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From left, Claire Cunningham and Allison Bochart comprise the Augmentative and Alternative Communications team at the Douglas Education Service District, overseen by Melissa Taylor-Bowen.

The field of speech-language pathology can seem like a never-ending web of specialties, areas of interest, new challenges, growing technology and research, services and needs.

The Douglas Education Service District team of more than two dozen speech language pathologists and SLP assistants must work as generalists, knowledgeable about as many aspects of the field as possible, in order to serve as many students as possible within its 13 component school districts. Articulation, language, social communication, voice and fluency are just some of the areas in which students receive support.

But a new team has formed to focus solely on students facing some of the greatest communication challenges. Allison Bochart, M.S. CCC-SLP, and Claire Cunningham, SLPA, are working to bring the world of augmentative and alternative communication to Douglas County.

“It’s a unique, specialized area of the field, and Allison and Claire have had this passion for a long time,” said Melissa Taylor-Bowen, Douglas ESD speech coordinator and SLP.

When Bochart and Cunningham talk about their desire to bring AAC to Douglas County, their eyes begin to tear up with emotion.

Cunningham had an aunt with a degenerative disease that left her unable to speak. Cunningham, who is also a certified teacher, introduced her aunt to a computer app that allowed her to express her needs and thoughts. Bochart, who is certified through the American Speech-Language-Hearing Association (ASHA), was deeply affected by a class she took in graduate school, during which she was able to converse with adults who had been “written off” as unable to communicate but through AAC were now able to share their life stories.

“I can only imagine not being able to communicate,” Bochart said. “And so a little kid not being able to say what their favorite color is, or as a parent, not being able to know where my child hurts, that’s hard to swallow, that’s hard to think about.”

According to the ASHA, augmentative and alternative communication is geared toward “individuals with severe expressive communication disorders (i.e., those characterized by severe impairments in speech-language, reading, and writing.” The field incorporates a range of low-tech, high-tech, multi-modality communication and communication supports.

It’s a specialty that continually evolves, requiring individuals who are able to focus time on keeping up with the latest research and technology. Using AAC with students also requires constant assessment and reassessment as a student’s abilities evolve.

“The needs in the county were very clear,” Taylor-Bowen said, “evidenced by parent advocacy groups, evidenced by students with devices or without devices. I think although we’re all generalists – we have to have a broad-based knowledge – there’s a particular skill set that AAC involves, which includes technology, which includes being able to assess a student for where they’re at, but also where they could be.”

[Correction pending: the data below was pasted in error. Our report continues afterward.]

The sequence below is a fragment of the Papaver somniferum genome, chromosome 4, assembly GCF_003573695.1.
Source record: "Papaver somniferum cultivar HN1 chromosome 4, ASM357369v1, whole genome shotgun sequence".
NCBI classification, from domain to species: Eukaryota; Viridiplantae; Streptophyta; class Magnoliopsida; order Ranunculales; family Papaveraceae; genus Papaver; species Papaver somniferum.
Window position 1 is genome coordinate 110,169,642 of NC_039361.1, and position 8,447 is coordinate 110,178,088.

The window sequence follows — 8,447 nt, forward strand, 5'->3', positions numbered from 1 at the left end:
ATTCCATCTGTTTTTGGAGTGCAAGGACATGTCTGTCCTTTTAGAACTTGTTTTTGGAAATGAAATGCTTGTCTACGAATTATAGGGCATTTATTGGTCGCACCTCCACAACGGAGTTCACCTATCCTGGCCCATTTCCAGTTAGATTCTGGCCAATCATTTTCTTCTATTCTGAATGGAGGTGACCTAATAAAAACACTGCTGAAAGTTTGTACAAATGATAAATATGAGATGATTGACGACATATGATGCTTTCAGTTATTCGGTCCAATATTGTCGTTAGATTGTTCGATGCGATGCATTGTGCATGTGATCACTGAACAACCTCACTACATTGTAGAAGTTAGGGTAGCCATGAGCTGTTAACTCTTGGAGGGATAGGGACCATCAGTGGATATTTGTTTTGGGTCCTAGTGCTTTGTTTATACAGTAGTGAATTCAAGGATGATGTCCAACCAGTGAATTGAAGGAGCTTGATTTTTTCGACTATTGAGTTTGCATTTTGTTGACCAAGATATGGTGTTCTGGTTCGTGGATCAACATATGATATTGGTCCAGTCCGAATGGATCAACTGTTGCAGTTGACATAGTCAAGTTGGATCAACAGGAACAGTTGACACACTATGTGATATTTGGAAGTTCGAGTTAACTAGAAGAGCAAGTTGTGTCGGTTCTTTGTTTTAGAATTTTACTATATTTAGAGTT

Taylor-Bowen and her speech services department decided last year to focus on creating an AAC team. Bochart and Cunningham began their work with a “soft start” in one classroom to slowly explore how to best serve the needs of students, teachers and parents.

The AAC team then developed a referral process for this school year that can be flexible for each district.

“Our whole staff has exhibited so much teamwork in order to serve kids and be flexible for Allison and Claire to be able to dedicate time to the AAC program,” Taylor-Bowen said. “It truly is a special group.”

Cunningham said the AAC program has been both rewarding and challenging.

“It’s a program that has needed to happen, because there’s so much need in Douglas County and the resources are always at a premium,” she said.

Bochart credits Taylor-Bowen for working diligently with responsibility to all districts, students and staff to put the AAC team together.

Progress, she said, has already been made.

Working in partnership with staff from a local school district, for example, the AAC team has shown high levels of success taking a student from only requesting particular items to a student who now uses his AAC system to communicate his ideas, share information, ask questions and socialize with others. He not only has shown an increase via his AAC system but is verbalizing targeted words, which he was never able to do before.

“His parents are thrilled he is starting to verbalize ‘Mom’ and ‘Dad,’ which truly means the world to them,” Bochart said. “The school team continues to work on the word ‘love,’ in hopes he will be able to tell his parents ‘I love Dad’ or ‘I love Mom.’ The school team truly has shown great skill, dedication and investment in helping this student be a true communicator in all aspects.”

Chelsea Duncan is a communications specialist with the Douglas Education Service District.

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